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Equifax did not immediately respond to a request for comment.
Criminals may have gotten access to the data of 143 million customers, Equifax announced Thursday.
The hackers exploited an Equifax vulnerability to gain access to information including names, Social Security numbers, birth dates, some addresses, credit card numbers and dispute documents with personal identifying information
The data was exposed from mid-May through July 2017 according to an Equifax investigaton. The breach mainly impacts U.S. customers, but some data for customers from the United Kingdom and Canada was also exposed, Equifax said.
Equifax said it discovered the breach July 29 and acted to stop it right away.
How screwed are you?
It doesn't look good. 143 million people is almost half the U.S. population. Ars Technica called the breach possibly the worst in history because of how sensitive the data is.
Equifax hired a cybersecurity firm to investigate the leak. It launched a website, equifaxsecurity2017.com, where any Equifax customer can sign up for free credit monitoring of reports from all three credit bureaus for one year.
Here's the thing: To find out if you were impacted, you have to enter your last name and the last six digits of your Social Security number into the site, which you may not be inclined to do after these events. Customers have until Nov. 21 to enroll. Equifax also launched a call center at (866) 447-7559, available from 7 a.m. to 1 p.m. Eastern time.
What happens when you sign up?
Not much. I entered my information and the monitoring product, Trusted ID Premier, gave me a date and said, "Please be sure to mark your calendar as you will not receive additional reminders. On or after your enrollment date, please return to faq.trustedidpremier.com and click the link to continue through the enrollment process." Thanks.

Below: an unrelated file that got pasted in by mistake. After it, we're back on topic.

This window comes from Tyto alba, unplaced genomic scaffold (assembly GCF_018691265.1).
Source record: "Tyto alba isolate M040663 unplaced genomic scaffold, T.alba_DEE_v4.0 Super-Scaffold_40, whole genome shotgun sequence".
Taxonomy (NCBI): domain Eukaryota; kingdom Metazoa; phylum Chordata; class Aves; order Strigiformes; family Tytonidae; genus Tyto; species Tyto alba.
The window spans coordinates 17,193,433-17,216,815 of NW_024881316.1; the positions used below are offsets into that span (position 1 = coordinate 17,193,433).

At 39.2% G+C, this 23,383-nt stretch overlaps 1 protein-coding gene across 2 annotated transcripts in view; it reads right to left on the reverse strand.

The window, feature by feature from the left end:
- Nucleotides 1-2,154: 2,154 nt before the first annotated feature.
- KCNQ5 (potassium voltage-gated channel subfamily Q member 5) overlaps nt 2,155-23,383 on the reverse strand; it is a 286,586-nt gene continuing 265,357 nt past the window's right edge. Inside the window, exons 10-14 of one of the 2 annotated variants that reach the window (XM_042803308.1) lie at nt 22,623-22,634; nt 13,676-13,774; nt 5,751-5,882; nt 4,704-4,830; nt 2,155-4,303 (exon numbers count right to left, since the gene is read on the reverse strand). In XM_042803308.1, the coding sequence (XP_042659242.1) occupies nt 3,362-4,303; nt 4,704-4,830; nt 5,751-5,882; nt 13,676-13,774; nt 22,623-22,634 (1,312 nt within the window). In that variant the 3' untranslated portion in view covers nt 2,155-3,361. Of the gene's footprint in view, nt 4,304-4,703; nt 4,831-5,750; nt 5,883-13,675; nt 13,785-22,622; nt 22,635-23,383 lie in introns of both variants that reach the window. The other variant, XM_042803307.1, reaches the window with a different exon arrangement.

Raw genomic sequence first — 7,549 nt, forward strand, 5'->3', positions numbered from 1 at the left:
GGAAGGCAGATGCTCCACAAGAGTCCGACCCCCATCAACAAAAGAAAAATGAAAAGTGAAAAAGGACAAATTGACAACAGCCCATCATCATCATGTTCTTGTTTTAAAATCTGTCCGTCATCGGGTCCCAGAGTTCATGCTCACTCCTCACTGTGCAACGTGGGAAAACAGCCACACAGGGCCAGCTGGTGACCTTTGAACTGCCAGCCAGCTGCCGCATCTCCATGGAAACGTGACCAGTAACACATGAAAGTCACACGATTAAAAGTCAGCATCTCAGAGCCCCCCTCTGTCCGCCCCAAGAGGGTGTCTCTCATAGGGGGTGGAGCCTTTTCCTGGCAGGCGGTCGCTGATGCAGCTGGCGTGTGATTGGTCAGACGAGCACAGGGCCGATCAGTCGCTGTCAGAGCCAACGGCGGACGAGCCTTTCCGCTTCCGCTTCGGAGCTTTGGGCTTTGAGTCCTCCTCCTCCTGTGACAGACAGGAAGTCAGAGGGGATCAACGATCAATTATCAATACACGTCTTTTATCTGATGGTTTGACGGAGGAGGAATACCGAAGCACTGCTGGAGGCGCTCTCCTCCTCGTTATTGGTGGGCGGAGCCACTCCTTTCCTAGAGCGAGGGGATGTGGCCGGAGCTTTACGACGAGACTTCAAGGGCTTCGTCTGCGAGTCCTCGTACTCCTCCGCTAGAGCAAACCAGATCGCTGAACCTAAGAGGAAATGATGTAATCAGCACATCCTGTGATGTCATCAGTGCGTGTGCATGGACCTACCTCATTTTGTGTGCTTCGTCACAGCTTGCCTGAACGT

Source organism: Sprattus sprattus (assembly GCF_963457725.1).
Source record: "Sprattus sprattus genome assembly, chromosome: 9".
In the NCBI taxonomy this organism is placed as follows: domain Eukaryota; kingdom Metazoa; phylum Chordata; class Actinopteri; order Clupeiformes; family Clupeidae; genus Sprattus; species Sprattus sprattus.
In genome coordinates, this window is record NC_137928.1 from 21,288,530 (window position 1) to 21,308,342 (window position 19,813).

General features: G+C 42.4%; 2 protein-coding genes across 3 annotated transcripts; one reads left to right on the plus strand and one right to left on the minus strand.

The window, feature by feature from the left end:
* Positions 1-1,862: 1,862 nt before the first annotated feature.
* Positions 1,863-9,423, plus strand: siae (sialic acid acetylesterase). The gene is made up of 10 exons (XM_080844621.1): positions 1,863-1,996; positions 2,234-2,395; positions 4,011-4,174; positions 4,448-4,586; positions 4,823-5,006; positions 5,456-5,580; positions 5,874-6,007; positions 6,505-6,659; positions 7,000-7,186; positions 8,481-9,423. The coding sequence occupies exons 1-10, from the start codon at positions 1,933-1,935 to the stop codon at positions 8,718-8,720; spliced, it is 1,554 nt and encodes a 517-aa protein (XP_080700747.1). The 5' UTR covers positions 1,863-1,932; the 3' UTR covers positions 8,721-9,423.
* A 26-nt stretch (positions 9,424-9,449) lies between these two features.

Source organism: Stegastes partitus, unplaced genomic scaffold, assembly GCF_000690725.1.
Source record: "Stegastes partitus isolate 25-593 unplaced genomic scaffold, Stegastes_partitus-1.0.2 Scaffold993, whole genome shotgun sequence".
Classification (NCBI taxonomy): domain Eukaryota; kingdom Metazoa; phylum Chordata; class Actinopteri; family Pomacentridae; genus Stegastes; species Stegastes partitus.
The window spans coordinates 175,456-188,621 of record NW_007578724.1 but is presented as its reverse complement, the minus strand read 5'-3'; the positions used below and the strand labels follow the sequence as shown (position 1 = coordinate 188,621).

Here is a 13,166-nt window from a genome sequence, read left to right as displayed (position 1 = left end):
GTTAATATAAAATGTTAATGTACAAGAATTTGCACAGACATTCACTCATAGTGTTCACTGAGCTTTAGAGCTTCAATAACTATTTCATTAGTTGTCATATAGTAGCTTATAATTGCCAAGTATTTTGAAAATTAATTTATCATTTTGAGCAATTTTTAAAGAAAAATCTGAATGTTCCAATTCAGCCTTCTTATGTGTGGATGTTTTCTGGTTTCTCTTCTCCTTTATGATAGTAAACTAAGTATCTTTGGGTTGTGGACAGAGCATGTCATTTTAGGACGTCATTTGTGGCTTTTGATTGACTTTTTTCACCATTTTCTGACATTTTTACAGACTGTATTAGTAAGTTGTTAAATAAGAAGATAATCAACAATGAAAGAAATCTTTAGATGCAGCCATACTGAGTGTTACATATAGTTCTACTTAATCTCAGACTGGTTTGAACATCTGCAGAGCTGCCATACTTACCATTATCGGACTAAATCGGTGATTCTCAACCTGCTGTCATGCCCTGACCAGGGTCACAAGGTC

The only upside is that Equifax says the breach is over and its cybersecurity firm is figuring out how to stop something like this from happening again. Customers may also want to ask the bureaus to place a fraud alert or security freeze on their credit reports. They can also set up alerts on their bank and credit accounts.
Many have criticized Equifax's response to the breach, with Ars Technica calling it "amateur." It took the company more than a month to notify the public after learning of the breach. In addition, Bloomberg reported that three Equifax executives sold off more than $1.8 million in stock before the company publicized the attack.
The Equifax breach comes on the heels of another big cyberattack, the WannaCry ransomware attack that struck thousands of computers across the globe in May 2017.
The growing prevalence of of cyber attacks has led insurers to begin offering identity theft insurance to individuals. In the past, such products were mostly available only to businesses and organizations.
An identity theft insurance policy can reimburse you for the costs of repairing damage from identity theft, including legal, financial and technical help. Some plans also offer protective measures like an audit of your home computer network.
At a minimum, you should probably at least keep a close watch on your credit score and accounts over the next few months in case of anything fishy.
Image: Martin Dimitrov